Institutional Review Board (IRB)
Haskell Indian Nations University (HINU or Haskell) is committed to protecting the interests of research subjects and promoting the responsible planning and implementation of human subject(s) research. All research conducted on the Haskell’s campus is approved by the Haskell’s IRB and conducted according to the protocol given on IRB application.
Haskell Indian Nations University holds a Federal Wide Assurance, FWA No. 00005106. Under this Assurance, the IRB at Haskell is recognized as the responsible IRB for fulfilling the requirements of the Federal Regulations under Code of Federal Regulations, Title 45 Part 46 (45CFR46). Haskell assures the Department of Health and Human Services, Office of Human Research Protections, that it will meet all of the requirements of 45 CFR 46 regardless of sponsorship.
As described by the Belmont Report for responsible research involving human subject(s) research and their applications, are:
- Respect for persons: include acknowledge autonomy and the requirement to protect those with diminished autonomy though informed consent.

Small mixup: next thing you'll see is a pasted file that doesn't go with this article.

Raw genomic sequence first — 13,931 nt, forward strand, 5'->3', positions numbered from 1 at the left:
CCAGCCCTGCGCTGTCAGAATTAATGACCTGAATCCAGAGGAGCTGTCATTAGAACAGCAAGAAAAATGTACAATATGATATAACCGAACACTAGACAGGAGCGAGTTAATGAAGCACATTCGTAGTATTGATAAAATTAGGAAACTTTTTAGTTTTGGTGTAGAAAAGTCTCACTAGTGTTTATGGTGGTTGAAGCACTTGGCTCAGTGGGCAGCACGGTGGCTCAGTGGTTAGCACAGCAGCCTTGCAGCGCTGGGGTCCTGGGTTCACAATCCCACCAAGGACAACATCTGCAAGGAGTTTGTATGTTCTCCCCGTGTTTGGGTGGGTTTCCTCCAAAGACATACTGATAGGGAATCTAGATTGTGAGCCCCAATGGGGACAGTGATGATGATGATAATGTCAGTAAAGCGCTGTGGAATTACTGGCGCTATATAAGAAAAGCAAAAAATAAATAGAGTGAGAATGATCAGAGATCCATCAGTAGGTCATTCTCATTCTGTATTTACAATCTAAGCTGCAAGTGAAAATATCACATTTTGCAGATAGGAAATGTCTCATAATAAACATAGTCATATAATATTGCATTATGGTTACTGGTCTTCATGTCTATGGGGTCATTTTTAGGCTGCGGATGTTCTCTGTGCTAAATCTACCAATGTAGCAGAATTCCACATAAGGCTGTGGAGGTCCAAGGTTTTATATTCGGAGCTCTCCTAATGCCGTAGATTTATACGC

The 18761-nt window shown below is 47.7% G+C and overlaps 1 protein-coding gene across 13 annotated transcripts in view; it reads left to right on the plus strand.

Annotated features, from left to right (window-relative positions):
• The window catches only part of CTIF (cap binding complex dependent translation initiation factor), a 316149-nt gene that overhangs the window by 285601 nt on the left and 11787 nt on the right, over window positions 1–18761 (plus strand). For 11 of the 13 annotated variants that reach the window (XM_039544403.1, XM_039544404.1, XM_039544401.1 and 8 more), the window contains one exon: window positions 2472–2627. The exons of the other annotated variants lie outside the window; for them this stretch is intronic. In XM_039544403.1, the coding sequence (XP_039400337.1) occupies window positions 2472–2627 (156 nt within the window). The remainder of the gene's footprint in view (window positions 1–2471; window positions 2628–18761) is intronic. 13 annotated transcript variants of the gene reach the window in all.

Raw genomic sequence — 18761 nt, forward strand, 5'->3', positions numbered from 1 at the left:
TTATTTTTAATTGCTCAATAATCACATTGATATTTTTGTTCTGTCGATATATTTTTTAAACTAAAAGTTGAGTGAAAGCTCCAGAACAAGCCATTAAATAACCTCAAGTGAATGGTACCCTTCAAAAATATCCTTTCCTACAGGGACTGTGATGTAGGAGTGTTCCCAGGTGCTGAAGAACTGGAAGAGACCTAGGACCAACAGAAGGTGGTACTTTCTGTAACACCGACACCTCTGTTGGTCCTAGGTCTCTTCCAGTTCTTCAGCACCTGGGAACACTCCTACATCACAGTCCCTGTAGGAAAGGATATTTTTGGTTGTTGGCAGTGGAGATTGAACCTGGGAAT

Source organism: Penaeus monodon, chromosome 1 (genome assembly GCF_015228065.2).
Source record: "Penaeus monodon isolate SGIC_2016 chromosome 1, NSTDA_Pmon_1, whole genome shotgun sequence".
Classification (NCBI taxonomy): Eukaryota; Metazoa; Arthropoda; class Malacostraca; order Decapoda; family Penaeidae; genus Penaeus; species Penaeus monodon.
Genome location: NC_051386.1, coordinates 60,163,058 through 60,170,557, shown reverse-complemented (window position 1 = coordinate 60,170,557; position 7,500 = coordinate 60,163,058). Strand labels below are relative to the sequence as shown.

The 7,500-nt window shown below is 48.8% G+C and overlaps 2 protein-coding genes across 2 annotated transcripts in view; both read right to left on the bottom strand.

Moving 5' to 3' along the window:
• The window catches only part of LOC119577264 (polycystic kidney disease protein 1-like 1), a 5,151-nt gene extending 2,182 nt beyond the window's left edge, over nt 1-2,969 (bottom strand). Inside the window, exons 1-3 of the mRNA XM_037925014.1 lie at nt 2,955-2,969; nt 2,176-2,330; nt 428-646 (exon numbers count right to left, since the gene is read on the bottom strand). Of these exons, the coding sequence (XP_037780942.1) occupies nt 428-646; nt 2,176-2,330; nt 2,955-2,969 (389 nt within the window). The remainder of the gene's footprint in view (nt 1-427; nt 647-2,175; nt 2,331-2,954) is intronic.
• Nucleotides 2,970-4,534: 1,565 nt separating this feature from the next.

- Beneficence: Minimization of risks to subjects
- Justice: Equitable selection of subjects and distribution of benefits
Responsibilities of Researchers
The researcher has the primary responsibility for ensuring that the research is conducted in the appropriate manner. The researcher is responsible for:
- The research is approved by the Haskell IRB and conducted according to the protocol given on IRB application.
- Subjects’ informed consent is appropriately obtained.
- Ensuring that the subjects meet selection and eligibility requirements.
- The study is properly designed and scientifically valid.
The Role of the Institutional Review Board (IRB)
The IRB was established by the President to protect the interests of research subjects. The main role of the IRB is to review of all human subjects research conducted at Haskell and to ensure that the research fulfills the requirements within federal regulations. The IRB reviews research proposals according to the following criteria:
- Are the risks to subjects minimized?
- Are the risks reasonable in relation to anticipated benefits?
- Is the selection of subjects equitable?